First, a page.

I hadn’t had much caffeine this year, but I’d had some at Starbucks during our drive to Texas, so this Sonic drink wasn’t my first exposure to caffeine that week.  The reaction felt so over-the-top, it was a little scary.  Like I couldn’t believe I was feeling that way.  But the whole time, I knew why it was happening, I recognized that old out-of-control feeling, and therefore was able to manage it a little better.  That helps SO much.  This is one reason why I believe it’s terribly important to explain to our kids why they’re feeling bad after ingesting stuff that they’re allergic to…it can empower them to know they’ll soon feel okay again.

The Lessons

I think if I had to do this trip over again I’d –

1) FLY.  

2)  Go in the Fall or Winter (the heat in July and August are super dehydrating).  

3)  Avoid fried food.  

4)  Ask more questions at restaurants, no matter how embarrassing.  

5)  Go on a weekend so I can hit up their farmers’ markets.  

6)  Do more local fun stuff (swim at Barton Springs pool, ride the trains through hill country, see the ACL Festival, do more shopping on Congress Avenue, play on Ocean Springs Beach, eat at Good Karma in Ocean Springs, have a ladies’ night out…).  And,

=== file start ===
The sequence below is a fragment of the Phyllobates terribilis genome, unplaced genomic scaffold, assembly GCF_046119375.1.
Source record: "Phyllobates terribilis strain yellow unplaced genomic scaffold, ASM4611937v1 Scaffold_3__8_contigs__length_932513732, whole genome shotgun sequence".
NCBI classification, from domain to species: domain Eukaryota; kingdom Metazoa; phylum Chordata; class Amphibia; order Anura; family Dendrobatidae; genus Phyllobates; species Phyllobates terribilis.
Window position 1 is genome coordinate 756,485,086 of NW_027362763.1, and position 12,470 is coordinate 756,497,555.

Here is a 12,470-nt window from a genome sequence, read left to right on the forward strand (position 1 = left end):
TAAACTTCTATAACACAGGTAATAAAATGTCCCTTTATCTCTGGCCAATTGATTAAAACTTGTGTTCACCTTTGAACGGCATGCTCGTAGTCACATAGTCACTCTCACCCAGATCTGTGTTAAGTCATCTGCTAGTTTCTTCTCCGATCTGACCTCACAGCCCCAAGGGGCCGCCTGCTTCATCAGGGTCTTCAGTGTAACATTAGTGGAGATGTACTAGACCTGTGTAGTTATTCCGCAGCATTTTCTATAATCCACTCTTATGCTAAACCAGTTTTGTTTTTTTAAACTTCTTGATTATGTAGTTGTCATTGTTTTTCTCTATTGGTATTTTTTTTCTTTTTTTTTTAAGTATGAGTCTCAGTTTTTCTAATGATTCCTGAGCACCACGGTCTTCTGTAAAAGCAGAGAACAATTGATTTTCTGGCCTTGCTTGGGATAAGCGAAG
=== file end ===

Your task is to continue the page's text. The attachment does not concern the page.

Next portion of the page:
7)  Bring more drinks than I think we’ll need, so that I’ll never have to depend on the creepily ever-present Sonic as a last resort.

So, do you have any road food stories to share – good or bad?  Please share them in a comment here.

Label Readin’ Mama signing off with a 10-10 (that means I’ll shut up now but keep listening for your responses).  

Over and out.

2 Responses to “Our Dye-Free Summer Road Trip”
  1. Penny says:

    My husband has just discovered that he is allergic to potassium citrate, which is found in Sierra Mist. It gives him really bad headaches. We try to avoid any of the benzoates, but now we have to watch for this one too! Have you noticed any troubles with this?

  2. Jane says:

    Hi there,
    My name is Jane and I’m with Dwellable.
    I was looking for blogs about Gulfport to share on our site and I came across your post…If you’re open to it, shoot me an email at jane(at)dwellable(dot)com.
    Hope to hear from you soon!